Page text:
Winner of the Geoffrey Bilson Award for Historical Fiction for Young People
Ali and his fiancée Zeynep dream about leaving their home in Anatolia and building a new life together in Canada. But their homeland is controlled by the Turkish government, which is on the brink of war with Britain and Russia. And although Ali finds passage to Canada to work, he is forced to leave Zeynep behind until he can earn enough to bring her out to join him.
When the First World War breaks out and Canada joins Britain, Ali is declared an enemy alien. Unable to convince his captors that he is a refugee from an oppressive regime, he is thrown in an internment camp where he must count himself lucky to have a roof over his head and food to eat.
Meanwhile, Zeynep is a horrified witness to the suffering of her Christian Armenian neighbours under the Young Turk revolutionary forces. Caught in a country that is destroying its own people, she is determined to save a precious few. But if her plan succeeds, will Zeynep still find a way to cross the ocean to search out Ali? And if she does, will he still be waiting for her?
About Dance of the Banished
2015 Geoffrey Bilson Award for Historical Fiction for Young People Winner
2015 White Ravens selection
2015 Junior Library Guild selection
2015 Canadian Children’s Book Centre Best Books for Kids & Teens selection
2016 USBBY Outstanding International Books List selection
“[A]n absorbing glimpse into a dark period in world history and the human consequences of war.”—VOYA
“[T]he setting is fascinating, the research is thorough, and the story is made all the more interesting due to current events in the region.”—School Library Journal
“An eye-opening exposé of historical outrages committed in two countries, with intriguing glimpses of a minority group that is not well-known in the Americas.”—Kirkus Reviews
“The author’s somber rendering of WWI atrocities against Armenians is reminiscent of fellow Canadian author Deborah Ellis’ caring attention to modern-day Afghan refugees and Middle Eastern youth living in conflict. There are many lessons for young readers in this story of hope and fear, love and determination, and the universal significance of bearing witness.”—Booklist
“[A] worthwhile acquisition for middle and high school library collections; it will complement other works focusing on the story of young people affected by war-time, including The Diary of Anne Frank…Highly Recommended.”—CM Magazine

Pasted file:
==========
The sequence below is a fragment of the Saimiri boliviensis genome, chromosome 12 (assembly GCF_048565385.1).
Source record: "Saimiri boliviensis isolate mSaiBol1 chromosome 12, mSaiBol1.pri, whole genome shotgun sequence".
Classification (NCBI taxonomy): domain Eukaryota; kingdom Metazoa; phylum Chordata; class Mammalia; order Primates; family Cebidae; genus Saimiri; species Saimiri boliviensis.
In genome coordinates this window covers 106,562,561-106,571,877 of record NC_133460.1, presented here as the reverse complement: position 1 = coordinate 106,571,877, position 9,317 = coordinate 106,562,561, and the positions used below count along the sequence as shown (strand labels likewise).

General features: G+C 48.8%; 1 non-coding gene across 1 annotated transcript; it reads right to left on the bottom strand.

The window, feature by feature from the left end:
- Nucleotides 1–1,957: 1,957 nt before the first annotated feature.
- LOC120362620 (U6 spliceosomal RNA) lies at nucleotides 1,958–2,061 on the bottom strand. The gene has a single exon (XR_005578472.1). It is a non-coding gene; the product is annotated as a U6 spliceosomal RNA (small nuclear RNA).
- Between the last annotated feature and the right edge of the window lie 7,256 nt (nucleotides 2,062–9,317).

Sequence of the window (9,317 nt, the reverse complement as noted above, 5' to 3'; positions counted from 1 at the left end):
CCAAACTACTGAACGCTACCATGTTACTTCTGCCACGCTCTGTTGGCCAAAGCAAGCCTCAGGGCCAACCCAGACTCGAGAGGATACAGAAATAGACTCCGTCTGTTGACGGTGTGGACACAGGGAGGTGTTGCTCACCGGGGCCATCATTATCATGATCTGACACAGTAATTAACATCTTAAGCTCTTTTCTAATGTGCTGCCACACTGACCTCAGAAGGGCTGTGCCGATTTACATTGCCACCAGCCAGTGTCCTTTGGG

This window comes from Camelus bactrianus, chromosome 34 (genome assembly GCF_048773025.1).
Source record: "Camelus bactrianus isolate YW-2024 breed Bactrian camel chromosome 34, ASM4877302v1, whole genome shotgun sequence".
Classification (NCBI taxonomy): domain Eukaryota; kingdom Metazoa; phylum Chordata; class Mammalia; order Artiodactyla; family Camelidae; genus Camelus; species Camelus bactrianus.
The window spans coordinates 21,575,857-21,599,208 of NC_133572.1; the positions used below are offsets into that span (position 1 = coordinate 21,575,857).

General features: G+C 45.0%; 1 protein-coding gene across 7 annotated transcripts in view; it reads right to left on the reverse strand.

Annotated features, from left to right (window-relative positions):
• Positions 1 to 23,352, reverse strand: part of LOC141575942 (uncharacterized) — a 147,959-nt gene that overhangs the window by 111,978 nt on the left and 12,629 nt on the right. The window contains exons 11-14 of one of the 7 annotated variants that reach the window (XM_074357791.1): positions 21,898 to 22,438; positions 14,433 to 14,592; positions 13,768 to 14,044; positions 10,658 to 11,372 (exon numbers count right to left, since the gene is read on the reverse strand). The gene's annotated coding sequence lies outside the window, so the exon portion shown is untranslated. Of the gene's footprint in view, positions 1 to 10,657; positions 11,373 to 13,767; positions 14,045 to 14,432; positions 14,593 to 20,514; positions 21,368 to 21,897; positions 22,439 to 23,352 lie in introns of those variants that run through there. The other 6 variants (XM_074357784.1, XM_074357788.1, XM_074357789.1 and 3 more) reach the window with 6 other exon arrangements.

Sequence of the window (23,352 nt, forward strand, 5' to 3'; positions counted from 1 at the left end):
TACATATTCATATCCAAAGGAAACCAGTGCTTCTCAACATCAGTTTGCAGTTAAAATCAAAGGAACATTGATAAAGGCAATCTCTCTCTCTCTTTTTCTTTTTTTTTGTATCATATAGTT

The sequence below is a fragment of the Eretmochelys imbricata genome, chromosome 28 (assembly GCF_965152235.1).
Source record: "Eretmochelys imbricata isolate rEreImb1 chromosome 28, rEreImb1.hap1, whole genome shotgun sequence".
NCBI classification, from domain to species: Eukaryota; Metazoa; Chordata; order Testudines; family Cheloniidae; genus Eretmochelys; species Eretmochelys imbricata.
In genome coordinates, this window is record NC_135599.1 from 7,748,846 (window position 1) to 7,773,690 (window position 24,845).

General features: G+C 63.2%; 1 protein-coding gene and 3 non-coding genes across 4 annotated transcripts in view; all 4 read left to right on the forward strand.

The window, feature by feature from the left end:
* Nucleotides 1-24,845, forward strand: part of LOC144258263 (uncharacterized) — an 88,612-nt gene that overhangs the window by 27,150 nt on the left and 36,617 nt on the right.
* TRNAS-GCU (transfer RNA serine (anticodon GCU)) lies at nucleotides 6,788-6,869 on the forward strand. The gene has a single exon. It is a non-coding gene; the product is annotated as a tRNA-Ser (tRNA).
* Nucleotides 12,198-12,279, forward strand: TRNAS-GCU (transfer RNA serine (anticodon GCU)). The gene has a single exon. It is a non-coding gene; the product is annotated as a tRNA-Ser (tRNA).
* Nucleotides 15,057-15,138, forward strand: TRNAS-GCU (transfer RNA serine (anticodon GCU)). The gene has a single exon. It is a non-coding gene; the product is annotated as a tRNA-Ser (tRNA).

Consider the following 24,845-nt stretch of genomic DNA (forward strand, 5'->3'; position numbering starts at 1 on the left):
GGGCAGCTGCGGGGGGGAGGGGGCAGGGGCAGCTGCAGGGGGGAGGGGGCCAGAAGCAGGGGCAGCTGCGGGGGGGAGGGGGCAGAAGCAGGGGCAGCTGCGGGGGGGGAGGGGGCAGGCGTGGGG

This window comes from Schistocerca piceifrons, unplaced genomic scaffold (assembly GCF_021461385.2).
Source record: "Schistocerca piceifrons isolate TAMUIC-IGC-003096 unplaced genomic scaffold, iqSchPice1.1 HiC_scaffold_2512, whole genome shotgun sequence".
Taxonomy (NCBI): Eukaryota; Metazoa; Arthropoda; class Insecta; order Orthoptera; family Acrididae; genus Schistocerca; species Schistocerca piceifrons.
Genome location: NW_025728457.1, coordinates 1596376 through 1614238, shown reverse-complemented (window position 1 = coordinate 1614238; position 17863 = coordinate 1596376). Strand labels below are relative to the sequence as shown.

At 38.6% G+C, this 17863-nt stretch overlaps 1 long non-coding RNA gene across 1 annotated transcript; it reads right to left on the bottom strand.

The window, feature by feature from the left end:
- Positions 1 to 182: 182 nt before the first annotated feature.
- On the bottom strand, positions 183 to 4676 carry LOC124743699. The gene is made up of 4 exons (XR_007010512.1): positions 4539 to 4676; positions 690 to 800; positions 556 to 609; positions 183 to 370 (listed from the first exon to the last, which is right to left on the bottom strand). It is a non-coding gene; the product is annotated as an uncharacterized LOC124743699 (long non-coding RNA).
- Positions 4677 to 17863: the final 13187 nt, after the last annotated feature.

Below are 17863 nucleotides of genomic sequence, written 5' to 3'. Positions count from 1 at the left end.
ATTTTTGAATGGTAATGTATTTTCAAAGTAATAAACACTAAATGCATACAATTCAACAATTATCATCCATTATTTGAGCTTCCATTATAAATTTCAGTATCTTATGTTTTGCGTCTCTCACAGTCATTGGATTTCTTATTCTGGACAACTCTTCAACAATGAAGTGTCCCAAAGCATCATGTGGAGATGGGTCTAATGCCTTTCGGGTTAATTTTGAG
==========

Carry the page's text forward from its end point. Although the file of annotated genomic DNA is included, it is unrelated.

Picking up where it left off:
“[V]ividly portrayed….a timely contribution to both Canadian and global First World War history.”—Quill & Quire
“This latest work is an outstanding testament to Skrypuch’s mastery as a writer of historical fiction for young readers…She has put a profoundly human face on the horrors of war while also creating an insightful portrait of the Alevi Kurds…Skrypuch skillfully captures their voices, their longing, their heartbreak and their courage.”—Canadian Children’s Book News
“Skrypuch’s compelling characters give an authentic voice to this well researched story. It is definitely a book for adults as well as teens.”—National Reading Campaign
“It’s a love story filled with tragedy when Ali is forced into a Canadian internment camp, and Zeynep faces horrors as the Ottoman Army marches through her villages. This moving book will enlighten and appeal to readers ages 12 to adult.”—The Calgary Herald
“the historical details that make this story interesting cannot be overlooked.”—Resource Links
“An eye-opening, significant literary and historical gift to readers, young and old.”—Smithsonian BookDragon
“A dynamic and compelling story with likeable and realistic characters, this fictionalized narrative about how war often makes no distinctions between cultural groups will appeal to middle and secondary readers interested in history, romance, and how political movements on an international scale often wreak havoc at the local and individual levels.”—Worlds of Words